How often have you seen words like ‘Natural’, ‘Hypo-allergenic’ or ‘pH balanced’ on advertising and labels on skincare products? Cosmetic companies use slick advertising to convince you that you are buying a safe and effective product. But are they really telling you the truth?

Are you aware that there are over 1000 (one thousand!) harsh chemicals – industrial waste by-products – available for use in cosmetics that have toxic substances and can be dangerous to your health and well-being? Source: The National Institute of Occupational Safety and Health. What can you do to protect yourself and your family? Read labels and learn to decipher some of the chemical jargon. My suggestion: “If you can’t pronounce it, don’t buy it, it’s a chemical!” Understanding the long-term effects of these hazardous, dangerous chemicals and which products contain them is the first step in avoiding disastrous results for you and your loved ones.

Our natural cover, which we wear quite casually, is without doubt the largest organ of our body, and possible the most versatile. Actually, none of its properties should be concealed from modern medicine, as the skin is easily accessible, it’s clearly visible and reflects the condition of a person. The skin has a variety of important functions, is a highly sensitive antenna for signals from outside, like heat, cold, touch, pain, a filter for light, rays and foreign substances, a cushion against blows, pressure and frication, storage for fat, water, and various nutrients, a mirror of physical/spiritual balance or unhealthy living, a protective shield against viruses and bacteria due to the natural layer of fat and acidity, a thermostat maintaining a constant body temperature through perspiration and the contraction and dilation of pores. If your skin is pale, loose, dry, spotty, or tired looking, a change in lifestyle is likely the solution. Such changes may need to involve improving nutrition, staying away from processed junk food and pop drinks with artificial sweetener, sufficient exercise and sleep, quitting smoking, reducing stress, cutting down on alcohol consumption, finding a balanced lifestyle through time management, yoga, or meditation; or all of the above. If your detoxification organs, such as your liver and gallbladder are overloaded, your skin has to pick up the extra work. Rashes, acne, eczema, rosacea, dry or greasy skin, spots or the like may result as your skin tries to eliminate toxins from your body. The three layered miracle holds, in each sq cm, delicate blood vessels totalling approx. 90 cm in length. Under normal circumstance, 25% of our body’s total blood supply circulates in our skin, which acts as an outpost of our immune system. Our skin needs careful cleaning and cleansing on a regular basis. When we get older, the skin gets thinner and dryer since our oil glands produce half the oil compared when we were young and needs fat, oxygen, to be nourished, moisturized and thorough purification. Making lifestyle changes, replacing poor habits with good ones, will change your skin from the inside out. The hoped-for miracle smooth, healthy, silky soft skin remains a dream, though if, inside the layers of the skin, the fuel of all life, oxygen, as well as essential nutrients are not present in sufficient quantities.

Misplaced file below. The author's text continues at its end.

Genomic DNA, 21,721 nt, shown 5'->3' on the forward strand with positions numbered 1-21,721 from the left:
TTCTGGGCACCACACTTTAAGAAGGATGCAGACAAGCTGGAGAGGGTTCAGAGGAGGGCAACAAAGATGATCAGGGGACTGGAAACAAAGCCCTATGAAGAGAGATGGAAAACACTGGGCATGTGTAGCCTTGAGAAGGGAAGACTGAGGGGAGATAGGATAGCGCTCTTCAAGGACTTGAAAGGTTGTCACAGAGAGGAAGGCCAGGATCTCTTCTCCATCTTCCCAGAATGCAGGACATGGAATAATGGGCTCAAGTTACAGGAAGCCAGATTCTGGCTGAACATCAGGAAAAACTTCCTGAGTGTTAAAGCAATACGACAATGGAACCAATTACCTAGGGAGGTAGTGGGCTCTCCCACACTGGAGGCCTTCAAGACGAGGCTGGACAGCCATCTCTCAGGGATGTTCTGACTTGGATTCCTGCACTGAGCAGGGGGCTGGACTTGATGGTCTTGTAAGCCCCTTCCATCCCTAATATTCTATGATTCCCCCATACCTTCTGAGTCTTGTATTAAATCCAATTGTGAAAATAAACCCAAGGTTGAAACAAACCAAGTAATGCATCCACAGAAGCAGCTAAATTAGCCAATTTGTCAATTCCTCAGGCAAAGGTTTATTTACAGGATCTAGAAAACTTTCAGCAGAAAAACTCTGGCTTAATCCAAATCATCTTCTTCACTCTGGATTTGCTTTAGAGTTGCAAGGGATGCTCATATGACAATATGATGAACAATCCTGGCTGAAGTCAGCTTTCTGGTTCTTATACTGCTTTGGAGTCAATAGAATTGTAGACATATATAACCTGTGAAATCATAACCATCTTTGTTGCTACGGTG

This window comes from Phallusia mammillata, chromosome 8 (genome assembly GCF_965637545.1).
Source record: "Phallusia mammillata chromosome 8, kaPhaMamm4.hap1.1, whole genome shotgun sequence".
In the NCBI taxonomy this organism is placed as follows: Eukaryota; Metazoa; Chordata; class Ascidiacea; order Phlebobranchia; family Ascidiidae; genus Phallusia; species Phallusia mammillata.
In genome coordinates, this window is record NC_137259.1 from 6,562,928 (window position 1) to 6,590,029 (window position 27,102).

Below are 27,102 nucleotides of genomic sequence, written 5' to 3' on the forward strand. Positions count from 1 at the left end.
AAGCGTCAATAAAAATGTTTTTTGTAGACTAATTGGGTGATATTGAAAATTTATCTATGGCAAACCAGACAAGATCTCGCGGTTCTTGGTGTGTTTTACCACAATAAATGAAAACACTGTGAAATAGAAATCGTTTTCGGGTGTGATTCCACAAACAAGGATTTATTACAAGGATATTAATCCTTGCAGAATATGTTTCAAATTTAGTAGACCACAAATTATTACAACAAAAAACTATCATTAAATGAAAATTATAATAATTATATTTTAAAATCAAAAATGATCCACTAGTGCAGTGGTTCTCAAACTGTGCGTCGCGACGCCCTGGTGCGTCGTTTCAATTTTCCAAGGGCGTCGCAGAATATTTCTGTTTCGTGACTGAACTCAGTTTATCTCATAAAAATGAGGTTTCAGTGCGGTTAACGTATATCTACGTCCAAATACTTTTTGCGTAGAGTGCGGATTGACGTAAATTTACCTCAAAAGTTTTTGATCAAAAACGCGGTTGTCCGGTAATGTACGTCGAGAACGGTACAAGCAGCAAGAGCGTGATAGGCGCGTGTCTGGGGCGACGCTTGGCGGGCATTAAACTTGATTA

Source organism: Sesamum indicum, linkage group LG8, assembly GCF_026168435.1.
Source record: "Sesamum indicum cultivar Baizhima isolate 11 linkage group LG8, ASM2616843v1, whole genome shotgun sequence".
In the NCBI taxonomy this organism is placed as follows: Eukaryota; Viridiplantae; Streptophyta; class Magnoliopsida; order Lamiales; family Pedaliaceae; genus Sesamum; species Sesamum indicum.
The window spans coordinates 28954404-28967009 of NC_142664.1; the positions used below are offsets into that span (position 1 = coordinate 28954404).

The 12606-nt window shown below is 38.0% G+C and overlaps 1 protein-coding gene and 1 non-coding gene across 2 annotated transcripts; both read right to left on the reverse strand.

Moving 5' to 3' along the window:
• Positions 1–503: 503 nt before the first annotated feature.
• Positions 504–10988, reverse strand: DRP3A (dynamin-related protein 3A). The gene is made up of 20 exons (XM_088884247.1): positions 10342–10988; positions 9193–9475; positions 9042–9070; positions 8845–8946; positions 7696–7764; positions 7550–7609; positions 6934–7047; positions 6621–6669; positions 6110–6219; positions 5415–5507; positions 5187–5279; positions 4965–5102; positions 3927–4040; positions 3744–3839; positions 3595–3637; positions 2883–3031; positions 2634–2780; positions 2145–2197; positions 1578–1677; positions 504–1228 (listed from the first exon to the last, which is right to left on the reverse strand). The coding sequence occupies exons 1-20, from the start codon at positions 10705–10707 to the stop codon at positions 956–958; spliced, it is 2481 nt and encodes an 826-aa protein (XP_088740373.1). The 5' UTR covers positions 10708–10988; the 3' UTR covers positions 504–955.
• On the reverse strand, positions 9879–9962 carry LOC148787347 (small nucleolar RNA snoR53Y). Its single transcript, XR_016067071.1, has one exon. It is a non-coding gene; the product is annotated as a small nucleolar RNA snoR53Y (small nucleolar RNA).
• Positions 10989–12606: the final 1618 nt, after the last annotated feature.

Pamper your Skin Naturally

Don’t use any commercial make-up, hair dye or products based on petroleum-derived Vaseline that clogs up your pores so they can’t breathe. Externally applied organic, toxin-free, medicinal, herbal and personal care products give your skin protection against cold, sunlight, dryness, and dust particles. They assist the skin’s bodyguard in fighting off the multitude of influences, or attacks from the environment. There is a rough classification of probable skin types, which considers the appearance as a whole and which may be useful. These are the three types: